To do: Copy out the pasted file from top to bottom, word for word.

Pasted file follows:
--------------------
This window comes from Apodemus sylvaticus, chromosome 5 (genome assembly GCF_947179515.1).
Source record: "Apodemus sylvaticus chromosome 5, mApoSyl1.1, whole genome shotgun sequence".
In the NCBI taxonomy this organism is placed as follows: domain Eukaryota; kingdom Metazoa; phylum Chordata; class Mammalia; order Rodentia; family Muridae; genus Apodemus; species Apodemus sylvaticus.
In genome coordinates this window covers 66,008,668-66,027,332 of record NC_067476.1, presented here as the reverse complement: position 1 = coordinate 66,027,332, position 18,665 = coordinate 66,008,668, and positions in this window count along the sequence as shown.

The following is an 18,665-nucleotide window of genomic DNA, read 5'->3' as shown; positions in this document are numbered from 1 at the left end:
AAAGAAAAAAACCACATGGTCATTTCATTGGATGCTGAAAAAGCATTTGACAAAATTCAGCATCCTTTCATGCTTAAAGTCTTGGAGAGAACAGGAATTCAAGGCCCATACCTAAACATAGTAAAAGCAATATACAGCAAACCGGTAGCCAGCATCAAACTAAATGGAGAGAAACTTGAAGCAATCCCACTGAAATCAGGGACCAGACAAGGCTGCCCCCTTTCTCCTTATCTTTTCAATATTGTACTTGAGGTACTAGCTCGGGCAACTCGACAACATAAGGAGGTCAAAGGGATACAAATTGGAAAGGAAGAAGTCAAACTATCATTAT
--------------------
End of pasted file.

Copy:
This window comes from Apodemus sylvaticus, chromosome 5 (genome assembly GCF_947179515.1).
Source record: "Apodemus sylvaticus chromosome 5, mApoSyl1.1, whole genome shotgun sequence".
In the NCBI taxonomy this organism is placed as follows: domain Eukaryota; kingdom Metazoa; phylum Chordata; class Mammalia; order Rodentia; family Muridae; genus Apodemus; species Apodemus sylvaticus.
In genome coordinates this window covers 66,008,668-66,027,332 of record NC_067476.1, presented here as the reverse complement: position 1 = coordinate 66,027,332, position 18,665 = coordinate 66,008,668, and positions in this window count along the sequence as shown.

The following is an 18,665-nucleotide window of genomic DNA, read 5'->3' as shown; positions in this document are numbered from 1 at the left end:
AAAGAAAAAAACCACATGGTCATTTCATTGGATGCTGAAAAAGCATTTGACAAAATTCAGCATCCTTTCATGCTTAAAGTCTTGGAGAGAACAGGAATTCAAGGCCCATACCTAAACATAGTAAAAGCAATATACAGCAAACCGGTAGCCAGCATCAAACTAAATGGAGAGAAACTTGAAGCAATCCCACTGAAATCAGGGACCAGACAAGGCTGCCCCCTTTCTCCTTATCTTTTCAATATTGTACTTGAGGTACTAGCTCGGGCAACTCGACAACATAAGGAGGTCAAAGGGATACAAATTGGAAAGGAAGAAGTCAAACTATCATTAT